All hail Molly Brown and Johnny Bravo.
Not the people. The teams. Meet your latest national sports champions, Colorado.
Over the weekend in San Diego, Team Molly Brown won the national Ultimate club championship after years of coming thisclose. And Team Johnny Bravo won the national men’s club title, making it a historic year for slinging the disc in Colorado, and boosting a sport already attracting thousands of players across the state.
In fact, just Wednesday the Colorado Alpenglow paid off a fleet of rumors by announcing the first professional women’s ultimate team in the state, with league play to start in spring. The Alpenglow, referred to as semi-pro until those massive sponsorships roll in, will compete in the Western Ultimate League with seven other teams. Some of Colorado’s top players may try out, but others hope any new money in Ultimate would be directed to developing youth teams instead.
But Ultimate is not as well known as, say, Russell Wilson’s dubious guaranteed Broncos contract. So let’s give you some basic facts, and then some details about our new champs.
How is Ultimate played
Ultimate, which uses discs like Wham-O’s trademarked Frisbee but doesn’t use the word “frisbee,” combines elements of football, soccer and basketball. Teams are trying to catch the disc in the end zone for one point. You can’t run with the disc — you have to pass. The disc is turned over when the defense intercepts or slaps the disc to the ground. At the opening and after halftime, and after each score, the scoring team kicks off with a long throw called a “pull” to the receiving team.
Sprinting, varied throwing skills and jumping are premium assets. A skilled receiving team has the advantage, much like a server in tennis, with a high chance of scoring. The defense talks of “breaking” the receiving team with an interception or slapdown, then stealing the available point.
Does Ultimate have referees?
A prime ethos of Ultimate is that players referee their games. Postgame circle time involving both clubs is a routine at all levels. Partying together after guts-out competition is a given. At the national championships, players still call their own games, but organizers add an “observer” who can overrule calls.
How halves work
Match times, much like soccer or tennis, can be a mystery to the average fan. First team to eight, or a set time limit, make halftime. First team to 15 in the second half wins, unless it’s tied when time runs out, in which case it’s a sudden death or golden goal situation.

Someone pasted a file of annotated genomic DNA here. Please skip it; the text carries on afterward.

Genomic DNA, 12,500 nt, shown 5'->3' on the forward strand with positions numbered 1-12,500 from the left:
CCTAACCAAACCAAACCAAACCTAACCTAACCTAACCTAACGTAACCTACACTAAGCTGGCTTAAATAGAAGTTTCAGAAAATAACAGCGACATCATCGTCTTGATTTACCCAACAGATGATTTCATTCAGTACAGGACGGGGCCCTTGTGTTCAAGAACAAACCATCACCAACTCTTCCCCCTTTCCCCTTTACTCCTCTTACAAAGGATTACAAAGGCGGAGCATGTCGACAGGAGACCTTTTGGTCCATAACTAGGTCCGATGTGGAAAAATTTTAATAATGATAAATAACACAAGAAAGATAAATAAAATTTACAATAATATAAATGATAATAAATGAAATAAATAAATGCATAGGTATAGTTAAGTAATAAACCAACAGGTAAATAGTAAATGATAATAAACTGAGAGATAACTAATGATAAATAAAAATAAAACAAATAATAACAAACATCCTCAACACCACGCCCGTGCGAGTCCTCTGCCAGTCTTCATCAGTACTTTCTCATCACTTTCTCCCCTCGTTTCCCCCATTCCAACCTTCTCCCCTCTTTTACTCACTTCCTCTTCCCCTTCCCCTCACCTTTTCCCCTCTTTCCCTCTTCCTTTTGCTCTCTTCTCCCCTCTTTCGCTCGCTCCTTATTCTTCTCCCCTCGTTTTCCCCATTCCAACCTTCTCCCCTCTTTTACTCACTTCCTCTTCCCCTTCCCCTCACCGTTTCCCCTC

Is Ultimate a professional sport?
High-level college teams are proliferating, and there’s a national collegiate championship in Division I and Division III.
So who are these folks, post-college? Many played for their college clubs. Some have current college players who tried out, including a few current CU Buffs club players.
Molly Brown player Nhi Nguyen, 27, software engineer, is a good example: ecstatic, sore, sleeping off the championship party. What makes Nguyen most proud of her Molly Brown teammates is that for six or seven years, they were stuck with semifinals losses against the Boston Brute squad, then finally broke through this year.
In the finals, Molly Brown beat legendary San Francisco Fury, possessor of multiple past titles, and to that point undefeated. “That felt pretty special,” Nguyen said.
Professional-level Ultimate is happening, but not yet for women in Colorado. Molly Brown and Johnny Bravo are self-funded. They keep careful track of who’s spent what for plane tickets and hotels, and try to subsidize each other. They also couch surf friends for away tournaments.
The social media stars of Molly Brown are twins Valeria and Manuela Cardenas from Colombia. Now 23, they’ve been playing and winning at international tournaments since they were 13.
Molly Brown, in existence since 2010, won some rare prize money at an earlier tournament this year. They pooled the money to hire a personal trainer to be on the sidelines for the championship.
Nguyen says she could use some hip and lower back work.